FOR IMMEDIATE RELEASE Info: Dave Barber, Cinematheque Programmer (204) 925-3453 / firstname.lastname@example.org
The Road Ended at the Beach, and Other Legends: Parsing the “Escarpment School” November 2010 – May 2011 First Screening: Saturday, November 6th at 7pm Curated and Introduced by Brett Kashmere Post-Screening Discussion with Rick Hancox, Philip Hoffman, and Janine Marchessault At Winnipeg Cinematheque, 100 Arthur Street, Winnipeg, Manitoba Free Admission
Winnipeg, October 18, 2010– BEGINNING THIS NOVEMBER, the Winnipeg Cinematheque invites the public to discover one of this country’s most influential but overlooked filmmaking currents. Organized by the Saskatchewan-born, Pittsburgh-based filmmaker and curator Brett Kashmere, The Road Ended at the Beach, and Other Legends marks the first-ever overview of Canada’s fabled “Escarpment School.” What is the Escarpment School? The Escarpment School outlines a loosely knit band of Ontario-based filmmakers that came of age in the late1970s. Its affiliates include the celebrated experimental filmmakers Philip Hoffman, Mike Hoolboom, Richard Kerr, Carl Brown, Gary Popovich and Steve Sanguedolce, who studied together at Sheridan College, several kilometres southwest of the Niagara Escarpment, under the tutelage of Rick Hancox and Jeffrey Paull. The documentarians Janis Cole, Holly Dale, and Alan Zweig, the writer Marian McMahon, the musician Lorraine Segato (of the Parachute Club), and the film artists Lorne Marin and Mike Cartmell also intersected this circle of collaborators, conspirators, classmates, and friends. Over the past thirty years, the Escarpment School cineastes have helped to inaugurate Canada’s first-person cinema; reinvented documentary as a mode for self-expression and formal exploration; extended and deepened the rich landscape tradition in Canadian art; and inspired the next generation of filmmakers through their work and their teaching. Paradoxically, the Escarpment School leaves little trace in the official record of Canadian cinema, despite the prominence and accomplishments of the aforementioned filmmakers. Did the Escarpment School even really exist, and if so, what did it look like, what might it look like now (with the hindsight of historical perspective), and how do we evaluate its legacy? This four-part survey seeks to celebrate the Escarpment School as a unique confluence in Canadian film history and to simultaneously expand the frame, by offering an inclusive, intergenerational interpretation of its membership. Subsequent programs will take place over the coming months and will feature special guest presenters. Part 1: A Map Turned to Landscape The Road Ended at the Beach, and Other Legends launches on Saturday, November 6th at 7pm with the program “A Map Turned to Landscape,” comprising work by Rick Hancox, Philip Hoffman, Richard Kerr, Lorne Marin, Mike Hoolboom and Steve Sanguedolce, and George Semsel. Although varied in tone and texture, the featured films share numerous qualities, including an attention to geography, a drive to record reality, the filtering of documentary material through individual experience, the looming presence of America, and a process-based, formalist approach to nonfiction. These characteristics in turn reflect the twin impact of the New American Cinema and its conterminous postwar movements, especially Beat literature, as well as the Canadian social documentary tradition, which were often viewed side-by-side in the Escarpment School classroom. An informal discussion with Brett Kashmere, Rick Hancox, Philip Hoffman, and Canadian media scholar Janine Marchessault will follow the screening, which is free and open to the public.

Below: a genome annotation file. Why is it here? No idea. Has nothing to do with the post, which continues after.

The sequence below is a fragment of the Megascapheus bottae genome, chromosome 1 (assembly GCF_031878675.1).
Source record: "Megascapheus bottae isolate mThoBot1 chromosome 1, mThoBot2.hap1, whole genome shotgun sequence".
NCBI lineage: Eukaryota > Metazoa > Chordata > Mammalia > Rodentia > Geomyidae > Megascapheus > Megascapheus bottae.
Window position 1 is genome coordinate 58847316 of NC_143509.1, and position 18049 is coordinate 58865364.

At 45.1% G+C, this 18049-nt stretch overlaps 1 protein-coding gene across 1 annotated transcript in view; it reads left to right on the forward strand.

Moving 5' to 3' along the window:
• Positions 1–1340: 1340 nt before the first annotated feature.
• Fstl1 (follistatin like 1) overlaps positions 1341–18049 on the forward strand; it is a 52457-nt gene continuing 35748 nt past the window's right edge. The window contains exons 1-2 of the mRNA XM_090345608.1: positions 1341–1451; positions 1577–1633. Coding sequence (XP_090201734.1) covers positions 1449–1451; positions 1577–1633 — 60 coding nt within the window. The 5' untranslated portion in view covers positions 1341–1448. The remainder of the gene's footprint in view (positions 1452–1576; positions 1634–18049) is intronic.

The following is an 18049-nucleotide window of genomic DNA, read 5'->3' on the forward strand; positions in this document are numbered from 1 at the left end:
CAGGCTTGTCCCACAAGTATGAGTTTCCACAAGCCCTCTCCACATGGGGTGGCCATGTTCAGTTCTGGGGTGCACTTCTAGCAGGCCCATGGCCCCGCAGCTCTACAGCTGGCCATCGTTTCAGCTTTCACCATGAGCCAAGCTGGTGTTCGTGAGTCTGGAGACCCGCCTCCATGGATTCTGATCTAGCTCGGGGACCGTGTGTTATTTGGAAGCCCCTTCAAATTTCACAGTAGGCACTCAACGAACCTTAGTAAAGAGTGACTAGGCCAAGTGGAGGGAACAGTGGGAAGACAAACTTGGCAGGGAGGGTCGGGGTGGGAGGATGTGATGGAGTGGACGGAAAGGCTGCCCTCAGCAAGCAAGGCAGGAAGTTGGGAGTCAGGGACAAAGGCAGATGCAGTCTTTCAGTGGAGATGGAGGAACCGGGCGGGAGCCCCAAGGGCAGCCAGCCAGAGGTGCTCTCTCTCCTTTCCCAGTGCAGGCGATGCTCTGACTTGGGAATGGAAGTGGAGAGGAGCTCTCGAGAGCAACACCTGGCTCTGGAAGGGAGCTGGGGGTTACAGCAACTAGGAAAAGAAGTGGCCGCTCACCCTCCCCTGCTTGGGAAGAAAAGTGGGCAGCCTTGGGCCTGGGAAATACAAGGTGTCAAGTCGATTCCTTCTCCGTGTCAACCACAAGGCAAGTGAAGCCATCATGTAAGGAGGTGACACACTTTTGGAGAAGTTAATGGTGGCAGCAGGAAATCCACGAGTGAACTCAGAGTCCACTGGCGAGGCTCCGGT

Related Events: THE CINEMA LOUNGE: PHIL HOFFMAN INTRODUCES THE FILMS OF RICK HANCOX Special Guest: Rick Hancox Fri, Nov 5, 7:30pm – Winnipeg Cinematheque Free Admission MASTER LECTURE SERIES: CURATING AND CONTEXT Instructor: Brett Kashmere This seminar will focus on the role and responsibility of the curator in contemporary life, providing an overview of curatorial practice within the stricter context of moving images. This will include a consideration of the methods, procedures, and decision-making processes of media art exhibition; the shifting relationship between artists, institutions, programmers, and curators; critical and conceptual aspects of curating; curating for different spaces; and writing about artists’ work. Sat, Nov 6, 2-4pm – The Black Lodge (Winnipeg Film Group Studio) Free Admission (Seating Limited) About Brett Kashmere Brett Kashmere is a Pittsburgh-based filmmaker, curator and writer whose work has screened internationally at festivals, galleries, and conferences. As a curator, Kashmere has created programs for and introduced screenings at the Museum of Modern and Contemporary Art in Strasbourg, Eyebeam in New York, the Museum of Contemporary Art in Antwerp, Toronto’s Images Festival, Cinematheque Ontario, and Vtape, Light Cone in Paris, the Cinematheque Quebecoise in Montreal, Portland’s Cinema Project, and the Winnipeg Cinematheque. In 2004 he organized the touring expanded cinema installation and DVD-format catalog, Industry: Recent work by Richard Kerr, and in 2007 curated the first international traveling retrospective of Arthur Lipsett’s films. Kashmere’s writing on avant-garde cinema, video art, improvised music, and documentary has appeared in numerous journals, magazines and anthologies, including The Canadian Journal of Film Studies, Senses of Cinema, esse, Take One, The Films of Jack Chambers and Live Cinema: A Contemporary Reader. He holds a BA in Film and Video Studies from the University of Regina, as well as an MA in Film Studies and an MFA in Studio Arts from Concordia University. Kashmere currently teaches media production and curatorial practice at Oberlin College. www.brettkashmere.com About Winnipeg Cinematheque The newly renovated Winnipeg Cinematheque is an intimate movie theatre devoted to screening the very best in Canadian and world cinema. More than just screening films, we also provide artist talks, panel discussions and special events to feed the minds of cinema fans. Cinematheque has been operated by the Winnipeg Film Group for over 27 years. The Winnipeg Film Group was founded in 1974 and is a charitable, artist-run organization committed to promoting the art of cinema with a special focus on supporting Winnipeg, Manitoba and Canadian filmmakers. Cinematheque is located in the heart of Winnipeg's historic Exchange District, across the street from Old Market Square. We're on the main floor of the Artspace building at 100 Arthur Street at Bannatyne–one block west of Main. www.winnipegcinematheque.com Media inquiries: Dave Barber (204) 925-3453 email@example.com Images and press kits available on request. For more info, visit http://brettkashmere.com/escarpment.html